|Posted: Mon 10 Nov, 2003 12:55 am Post subject:
|Russ Ellis wrote: |
|Now there's some irony for you. ...I would have thought that you would have very much focused on the swords that appeal to you the most personally. Would you say that the Tritonia is now one of your favorites? Since we are talking about the pommel, may I ask if it is hollow or solid? Was it cast?
I know what you mean about the Sture sword, when I first saw it I was repulsed but now I must admit the XVIIIe is my favorite type. So much so in fact that I am going to be contacting Albion (although I have not yet done so) about ordering one of their reproductions.
Alright, if I might be so bold as to ask, what is your favorite Oakeshott type if you have one?
After having worked with the Tritonia on and off for more than two years it has sort of passed beyond liking or not liking. Of course I am fascinated with it and love it, but it has rather taken a place among the extanded family, so to say. The Tritonia has taught me some important things and because of that I am eternally gratefull to its original maker (or makers). At first I was not thrilled about the spherical pommel, but it is a typical feature on some of the scandinavian swords of this period. The sword as a whole has very impressive proportions and is clearly the result of the work of a master craftsman. As such it merits a closer look. Not before long I found myself having no reservations to its pommel. It looked just right and I would not want to replace it to something else. A wheel pommel on this sword would make it more mainstream. It would loose much of its personality.
Being asked by a museum to make a reconstruction and exhibit on a sword is alas not something that happens very often. When the Museum of Medieval Stockholm asked me to do this for them I was naturally thrilled. It gave me an opportunity to study this sword even more closely.
It is good to see that a museum makes a point of showing the story of a sword and its craft as a permanent item of their exhibit. That way visitors will get an opportunity to make their own conclusions about the other arms and amour on display that are in various states of preservation.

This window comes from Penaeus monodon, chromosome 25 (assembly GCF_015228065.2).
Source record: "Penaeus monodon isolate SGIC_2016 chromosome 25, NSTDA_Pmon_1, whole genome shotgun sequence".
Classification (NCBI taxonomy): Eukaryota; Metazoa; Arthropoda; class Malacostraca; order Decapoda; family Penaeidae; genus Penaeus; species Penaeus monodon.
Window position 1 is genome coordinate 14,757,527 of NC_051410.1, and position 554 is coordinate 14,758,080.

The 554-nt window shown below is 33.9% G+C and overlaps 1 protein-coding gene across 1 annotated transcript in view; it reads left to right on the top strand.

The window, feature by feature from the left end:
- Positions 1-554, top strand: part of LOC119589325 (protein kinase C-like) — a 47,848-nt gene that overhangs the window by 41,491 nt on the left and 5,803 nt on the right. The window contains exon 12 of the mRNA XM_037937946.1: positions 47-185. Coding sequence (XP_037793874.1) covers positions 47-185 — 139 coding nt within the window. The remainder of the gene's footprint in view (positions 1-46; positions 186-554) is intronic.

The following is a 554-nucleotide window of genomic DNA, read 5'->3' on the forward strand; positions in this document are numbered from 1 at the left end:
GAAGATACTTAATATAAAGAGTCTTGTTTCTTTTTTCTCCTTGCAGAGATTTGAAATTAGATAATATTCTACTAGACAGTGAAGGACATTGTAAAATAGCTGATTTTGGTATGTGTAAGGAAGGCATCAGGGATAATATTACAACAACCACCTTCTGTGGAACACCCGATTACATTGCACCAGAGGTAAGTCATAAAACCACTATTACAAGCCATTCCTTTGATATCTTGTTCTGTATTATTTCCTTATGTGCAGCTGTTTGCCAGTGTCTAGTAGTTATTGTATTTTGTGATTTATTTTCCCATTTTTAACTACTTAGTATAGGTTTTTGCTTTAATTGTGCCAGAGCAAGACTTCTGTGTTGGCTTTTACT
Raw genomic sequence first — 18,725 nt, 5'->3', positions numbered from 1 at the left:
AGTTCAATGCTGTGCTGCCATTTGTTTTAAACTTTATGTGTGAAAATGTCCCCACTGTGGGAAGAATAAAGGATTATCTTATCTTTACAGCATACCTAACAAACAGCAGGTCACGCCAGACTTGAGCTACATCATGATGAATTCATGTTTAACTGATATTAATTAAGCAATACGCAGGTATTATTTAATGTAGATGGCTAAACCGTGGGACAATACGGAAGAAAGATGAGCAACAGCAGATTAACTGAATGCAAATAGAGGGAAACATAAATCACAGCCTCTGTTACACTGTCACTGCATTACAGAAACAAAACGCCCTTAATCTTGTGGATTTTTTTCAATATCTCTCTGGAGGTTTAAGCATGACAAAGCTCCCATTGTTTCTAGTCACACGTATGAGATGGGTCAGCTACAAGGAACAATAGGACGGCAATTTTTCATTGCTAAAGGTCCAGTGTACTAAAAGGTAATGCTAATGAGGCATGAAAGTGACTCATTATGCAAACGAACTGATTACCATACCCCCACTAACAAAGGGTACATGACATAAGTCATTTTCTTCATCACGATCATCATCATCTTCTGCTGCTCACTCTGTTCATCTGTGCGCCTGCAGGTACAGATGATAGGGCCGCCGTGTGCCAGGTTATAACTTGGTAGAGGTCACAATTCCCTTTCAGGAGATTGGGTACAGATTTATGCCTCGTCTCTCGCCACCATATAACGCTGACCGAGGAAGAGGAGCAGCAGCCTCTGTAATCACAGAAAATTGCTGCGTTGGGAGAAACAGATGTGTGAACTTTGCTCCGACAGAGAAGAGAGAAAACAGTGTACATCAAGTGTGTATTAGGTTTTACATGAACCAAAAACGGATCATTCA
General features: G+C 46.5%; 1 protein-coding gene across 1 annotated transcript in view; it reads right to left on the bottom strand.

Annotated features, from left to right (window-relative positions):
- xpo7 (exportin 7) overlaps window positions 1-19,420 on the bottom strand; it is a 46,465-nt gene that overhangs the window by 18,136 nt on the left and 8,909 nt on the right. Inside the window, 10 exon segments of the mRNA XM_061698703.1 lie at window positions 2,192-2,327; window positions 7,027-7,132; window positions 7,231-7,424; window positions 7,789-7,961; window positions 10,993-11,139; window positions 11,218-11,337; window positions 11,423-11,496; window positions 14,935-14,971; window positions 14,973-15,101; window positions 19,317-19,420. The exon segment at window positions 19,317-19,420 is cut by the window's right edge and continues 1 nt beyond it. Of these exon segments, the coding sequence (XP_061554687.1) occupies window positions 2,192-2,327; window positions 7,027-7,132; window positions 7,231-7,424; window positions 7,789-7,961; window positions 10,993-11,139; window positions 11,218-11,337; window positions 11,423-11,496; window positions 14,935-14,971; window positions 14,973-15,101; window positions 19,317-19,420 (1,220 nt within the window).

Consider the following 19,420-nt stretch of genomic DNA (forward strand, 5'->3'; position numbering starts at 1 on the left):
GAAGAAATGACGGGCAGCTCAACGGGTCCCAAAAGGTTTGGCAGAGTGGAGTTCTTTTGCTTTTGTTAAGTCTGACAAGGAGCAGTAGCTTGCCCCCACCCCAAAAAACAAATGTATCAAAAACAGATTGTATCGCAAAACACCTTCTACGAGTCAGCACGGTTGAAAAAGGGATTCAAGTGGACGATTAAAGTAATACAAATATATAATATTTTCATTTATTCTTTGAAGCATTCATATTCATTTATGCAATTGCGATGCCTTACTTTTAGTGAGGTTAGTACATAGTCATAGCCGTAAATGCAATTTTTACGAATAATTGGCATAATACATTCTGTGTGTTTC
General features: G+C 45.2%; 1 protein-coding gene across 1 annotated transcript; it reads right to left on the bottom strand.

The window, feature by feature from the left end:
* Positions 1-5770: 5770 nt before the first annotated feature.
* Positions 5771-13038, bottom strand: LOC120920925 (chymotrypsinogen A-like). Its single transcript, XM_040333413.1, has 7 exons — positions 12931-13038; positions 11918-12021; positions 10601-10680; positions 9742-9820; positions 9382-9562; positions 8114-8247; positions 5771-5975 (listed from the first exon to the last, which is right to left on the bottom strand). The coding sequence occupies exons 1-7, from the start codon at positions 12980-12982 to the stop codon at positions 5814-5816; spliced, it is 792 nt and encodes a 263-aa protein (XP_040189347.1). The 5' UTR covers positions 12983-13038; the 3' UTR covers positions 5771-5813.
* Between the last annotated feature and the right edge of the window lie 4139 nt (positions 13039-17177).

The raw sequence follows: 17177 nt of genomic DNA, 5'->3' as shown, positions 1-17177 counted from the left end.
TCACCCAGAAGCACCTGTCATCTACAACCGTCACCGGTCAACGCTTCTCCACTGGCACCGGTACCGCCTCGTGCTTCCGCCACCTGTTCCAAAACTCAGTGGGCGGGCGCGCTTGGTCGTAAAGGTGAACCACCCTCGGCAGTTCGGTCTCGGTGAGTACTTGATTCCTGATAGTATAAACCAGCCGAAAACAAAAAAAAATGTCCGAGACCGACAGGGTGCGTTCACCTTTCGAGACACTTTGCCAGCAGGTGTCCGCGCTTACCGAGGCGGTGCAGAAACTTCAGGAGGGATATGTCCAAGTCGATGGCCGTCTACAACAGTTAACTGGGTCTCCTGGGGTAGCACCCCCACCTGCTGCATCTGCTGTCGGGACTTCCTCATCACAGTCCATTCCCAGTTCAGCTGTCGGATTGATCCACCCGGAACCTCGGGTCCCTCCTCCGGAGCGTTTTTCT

The pommel of the original is solid and clearly forged, not cast. The hole that takes the tang is slightly too wide (by a milimeter or so on each face of the tang). This gap is wedged with thin wooden slats that are well preserved and still clearly visible. This very slight "hollowness" is something we have taken into account in the making of the reconstruction at Albion. Not by having a hole so large that wedges are needed, but by removing a slight amount of material down the centre of the pommel. That way the tang is still firmly wedged in place from the base to the rivet and we still get the balance right.
My favourite type of sword, as classified according to Oakeshott?
I like the longsword types, and type XVIIIb“s usually have a strong and stark presence. If I had to stick to one type of sword, I would probalby devote my time exploring the type XVIII family, or the longsword in general. Luckily, I do not have to make that choice!
I am best happy if I can study bronze swords one day and rapiers the next.
Right now I am fascinated with the swords found in the Danish bog finds. These span a period of 350 BC to post Roman iron age. There is a number of single edged swords (scramasaxes) and some gladii but foremost there is a large number of spathae. These come in a wonderful variety of corss sectional shapes and also vary quite a bit in profile and general size. Some are wide and thin with multiple fullers, other have stout cross diamond or octagonal sections. Some taper straight to very strong and acute points while others have only slight profile taper. Hilts are also very varied. It is an untapped material that is greatly rewarding.
The same goes for the swords from the bronze age. We can learn much about the many different functions of the sword and the development of the craft, when studying the swords from the age of bronze. They are masterfully made and can be things of great and sublime beauty. The fact that they are made in a meterial that demands a totally differnt approach than steel adds to their fascination.
Swords from the viking age are something quite apart from anything else when it comes to style, proportions and dedication. I am always in awe of these and will ever strive to do them justice. The hilts have a certain hidden logic that is not easy to pin down. They vary greatly in size and shape, but have still some traits in common across all different types. There is an activity and awareness in shapes and volumes that is incredibly vital. Even the blades that at first might seem easy to describe are subtle and precise with a logic all of their own. They are nothing short of fantastic, in the true sense of the word.
The single hand sword of the age of chivalry is of course the archetype of all swords. The combination of massive and reliable heft together with quicksilver responsiveness and agility makes them glorious examples functionality and understated elegance. It s a marvel to see how well available material is used to best effect. The definition of their blades is highly developed and brought to the highest level of refined simplification.
Then we have the enormous flowering of styles, shapes and functions in the 16th century. Here we can see almost all basic shapes that ever existed put to use simultaneously in never before seen combinations. To the student of the european sword, the 16th century is a dizzying carneval of possibilities.
...Did I say that it is difficult to pick one single type as favourite?